A future disciple, hearing about Jesus for the first time, asked his buddy: “Can anything good come from Nazareth?” Jesus was a back hills barefoot carpenter who became an itinerant preacher claiming to be God. Though most of His listeners and followers were rooted in agrarian values—and He was radical (it comes from “radish” meaning rooted)—He offered insight and sophistication that was unusual for that region.
A few years ago, J. D. Vance’s memoir became an award-winning film entitled “Hillbilly Elegy.” It chronicled his challenges in overcoming his family’s backwoods Kentucky roots and drug-riddled poverty that was laced with violence and terminal setbacks; he somehow handled the obstacles, eventually receiving degrees from Ohio State and Yale, in part because of his own insight and sophistication.
Growing up in rural Missouri myself, I realize the stereotypes of being crass, uncultured, and unenlightened, are tough to overcome. Having lived about forty years in and around Kansas City, I also know that country folk and city dwellers, while having innate or inbred differences, share many common values. I have hope that, linked by Missouri politics, the good values of rural and city residents will meld together. Rural bumpkins probably have a stronger knowledge of and loyalty to neighbors than urbanites do; their love for country and appreciation for the beauty and resources of nature probably goes deeper; and their self-reliance from government dependence or intervention seems more sacred. Vance, while working his way through school as he sacrificed meals, sleep, and owning personal things, had a hard time tolerating scenes foreign to his upbringing, like welfare recipients with cell phones (which he couldn’t afford) or attitudes of entitlement that seemed prevalent around him.
He, like most of us, wants to help those in need, especially with basic health care and freedom from oppression, bigotry, or poverty. Like him, we also want shared respect and responsibility for the common good. Pope Francis, in his encyclical Amoris Laetitia,outlined four principles that he’d like us to use as a spiritual compass: 1) Time is greater than space; 2) Unity prevails over conflict; 3) Reality is more important than ideas; and 4) The Whole is greater than the part. Each provides a depth of material for many essays and reflections, but here I’ll simply ask us to think about them in the context of our society where many Republicans are rural residents accused of being semi-fascists or deplorable “trumpies” while many Democrats and city dwellers are urged to support defunding police, killing unwanted babies, or getting free stuff from the government.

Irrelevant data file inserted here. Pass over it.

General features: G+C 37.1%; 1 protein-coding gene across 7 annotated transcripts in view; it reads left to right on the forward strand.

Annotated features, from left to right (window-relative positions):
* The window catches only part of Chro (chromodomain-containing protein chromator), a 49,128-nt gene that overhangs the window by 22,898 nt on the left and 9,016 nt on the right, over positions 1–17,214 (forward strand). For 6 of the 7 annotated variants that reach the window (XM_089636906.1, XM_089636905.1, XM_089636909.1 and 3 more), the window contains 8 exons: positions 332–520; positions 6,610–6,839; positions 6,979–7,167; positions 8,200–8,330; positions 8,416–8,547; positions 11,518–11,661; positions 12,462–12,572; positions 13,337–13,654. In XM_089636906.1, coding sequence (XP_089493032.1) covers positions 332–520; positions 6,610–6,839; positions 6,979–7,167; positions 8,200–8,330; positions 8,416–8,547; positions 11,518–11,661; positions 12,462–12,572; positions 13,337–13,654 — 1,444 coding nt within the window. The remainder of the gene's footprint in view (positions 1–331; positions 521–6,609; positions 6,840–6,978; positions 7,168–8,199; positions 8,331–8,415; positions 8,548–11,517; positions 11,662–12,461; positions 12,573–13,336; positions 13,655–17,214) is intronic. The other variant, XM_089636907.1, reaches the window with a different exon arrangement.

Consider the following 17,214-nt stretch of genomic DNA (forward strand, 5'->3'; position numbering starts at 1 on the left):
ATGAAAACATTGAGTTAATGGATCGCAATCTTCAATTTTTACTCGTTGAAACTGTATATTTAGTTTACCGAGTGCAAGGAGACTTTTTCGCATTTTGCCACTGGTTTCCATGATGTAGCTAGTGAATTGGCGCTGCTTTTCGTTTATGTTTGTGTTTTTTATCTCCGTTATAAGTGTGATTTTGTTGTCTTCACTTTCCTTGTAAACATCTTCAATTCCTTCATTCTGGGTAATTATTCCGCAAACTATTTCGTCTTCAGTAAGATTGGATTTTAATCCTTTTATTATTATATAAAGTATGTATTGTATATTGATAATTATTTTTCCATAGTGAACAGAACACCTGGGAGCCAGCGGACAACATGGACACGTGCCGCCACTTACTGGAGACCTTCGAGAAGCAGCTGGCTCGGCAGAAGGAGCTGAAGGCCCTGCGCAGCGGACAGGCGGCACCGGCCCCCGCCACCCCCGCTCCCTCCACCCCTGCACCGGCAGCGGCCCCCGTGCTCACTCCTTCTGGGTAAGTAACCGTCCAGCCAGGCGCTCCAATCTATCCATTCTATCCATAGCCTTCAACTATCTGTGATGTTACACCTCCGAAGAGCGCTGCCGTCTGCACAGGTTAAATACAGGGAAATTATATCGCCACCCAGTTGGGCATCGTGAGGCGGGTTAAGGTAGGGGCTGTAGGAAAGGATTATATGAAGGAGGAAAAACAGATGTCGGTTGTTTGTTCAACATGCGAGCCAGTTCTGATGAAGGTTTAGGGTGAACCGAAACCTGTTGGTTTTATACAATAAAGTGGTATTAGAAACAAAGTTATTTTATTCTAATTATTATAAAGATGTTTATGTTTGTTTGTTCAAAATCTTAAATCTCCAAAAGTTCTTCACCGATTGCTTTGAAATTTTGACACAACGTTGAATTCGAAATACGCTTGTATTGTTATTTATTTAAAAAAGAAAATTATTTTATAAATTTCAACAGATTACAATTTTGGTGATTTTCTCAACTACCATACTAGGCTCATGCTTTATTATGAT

Our time on earth is fleeting. We inherit from those who went before us and pass along to those who follow. Francis believes that it is not our responsibility to settle issues now but to move them in the direction of our compass to a holier place. The exchange of ideas with debate is healthy but ideology is not; we exist in what is real. Here we will face destruction if we cave to conflict, or we can embrace happiness if we seek unity. We must recognize that we are part of something far greater than ourselves and the parts should be directed toward the common good, for the whole is greater than any part or any person.
Inner city parishes are sometimes accused of being leftist because they don’t succumb to doctrinal intervention when what is needed is pastoral sensitivity; they conduct business in-line with the radical barefoot hillbilly God of solid morals and strong convictions. Returning this summer to the urban core after a twenty-one-year separation, I am reminded that these parishes are not left-of-center but at the very heart of Christ’s message and the Pope’s challenge for us to live it. Political parties and demographics in our state and nation will always bring debate and divisions that emanate from our varying backgrounds, but they also call us to find common ground because God is among us.